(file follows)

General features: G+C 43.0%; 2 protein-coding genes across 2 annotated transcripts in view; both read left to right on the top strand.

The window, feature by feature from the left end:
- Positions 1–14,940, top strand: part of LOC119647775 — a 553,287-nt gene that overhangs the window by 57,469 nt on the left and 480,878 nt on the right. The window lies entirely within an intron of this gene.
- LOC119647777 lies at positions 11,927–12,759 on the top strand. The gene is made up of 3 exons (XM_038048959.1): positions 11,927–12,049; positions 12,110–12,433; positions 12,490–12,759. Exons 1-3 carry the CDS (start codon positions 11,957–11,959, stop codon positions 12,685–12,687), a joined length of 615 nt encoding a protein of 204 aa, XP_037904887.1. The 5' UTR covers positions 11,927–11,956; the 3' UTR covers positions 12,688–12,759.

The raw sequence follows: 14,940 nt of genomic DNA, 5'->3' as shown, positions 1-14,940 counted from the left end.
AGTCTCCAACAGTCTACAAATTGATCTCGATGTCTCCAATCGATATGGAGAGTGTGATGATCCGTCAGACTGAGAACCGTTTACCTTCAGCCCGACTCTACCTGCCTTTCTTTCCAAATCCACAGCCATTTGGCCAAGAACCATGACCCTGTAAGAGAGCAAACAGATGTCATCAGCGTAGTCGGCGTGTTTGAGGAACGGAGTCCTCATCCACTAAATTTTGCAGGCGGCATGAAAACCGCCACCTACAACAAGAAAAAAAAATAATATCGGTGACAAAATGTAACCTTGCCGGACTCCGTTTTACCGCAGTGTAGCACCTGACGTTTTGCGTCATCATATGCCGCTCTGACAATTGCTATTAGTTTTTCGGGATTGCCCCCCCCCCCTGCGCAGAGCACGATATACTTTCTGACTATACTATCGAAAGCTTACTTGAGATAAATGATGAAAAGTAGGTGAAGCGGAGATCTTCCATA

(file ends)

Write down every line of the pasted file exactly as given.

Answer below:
General features: G+C 43.0%; 2 protein-coding genes across 2 annotated transcripts in view; both read left to right on the top strand.

The window, feature by feature from the left end:
- Positions 1–14,940, top strand: part of LOC119647775 — a 553,287-nt gene that overhangs the window by 57,469 nt on the left and 480,878 nt on the right. The window lies entirely within an intron of this gene.
- LOC119647777 lies at positions 11,927–12,759 on the top strand. The gene is made up of 3 exons (XM_038048959.1): positions 11,927–12,049; positions 12,110–12,433; positions 12,490–12,759. Exons 1-3 carry the CDS (start codon positions 11,957–11,959, stop codon positions 12,685–12,687), a joined length of 615 nt encoding a protein of 204 aa, XP_037904887.1. The 5' UTR covers positions 11,927–11,956; the 3' UTR covers positions 12,688–12,759.

The raw sequence follows: 14,940 nt of genomic DNA, 5'->3' as shown, positions 1-14,940 counted from the left end.
AGTCTCCAACAGTCTACAAATTGATCTCGATGTCTCCAATCGATATGGAGAGTGTGATGATCCGTCAGACTGAGAACCGTTTACCTTCAGCCCGACTCTACCTGCCTTTCTTTCCAAATCCACAGCCATTTGGCCAAGAACCATGACCCTGTAAGAGAGCAAACAGATGTCATCAGCGTAGTCGGCGTGTTTGAGGAACGGAGTCCTCATCCACTAAATTTTGCAGGCGGCATGAAAACCGCCACCTACAACAAGAAAAAAAAATAATATCGGTGACAAAATGTAACCTTGCCGGACTCCGTTTTACCGCAGTGTAGCACCTGACGTTTTGCGTCATCATATGCCGCTCTGACAATTGCTATTAGTTTTTCGGGATTGCCCCCCCCCCCTGCGCAGAGCACGATATACTTTCTGACTATACTATCGAAAGCTTACTTGAGATAAATGATGAAAAGTAGGTGAAGCGGAGATCTTCCATA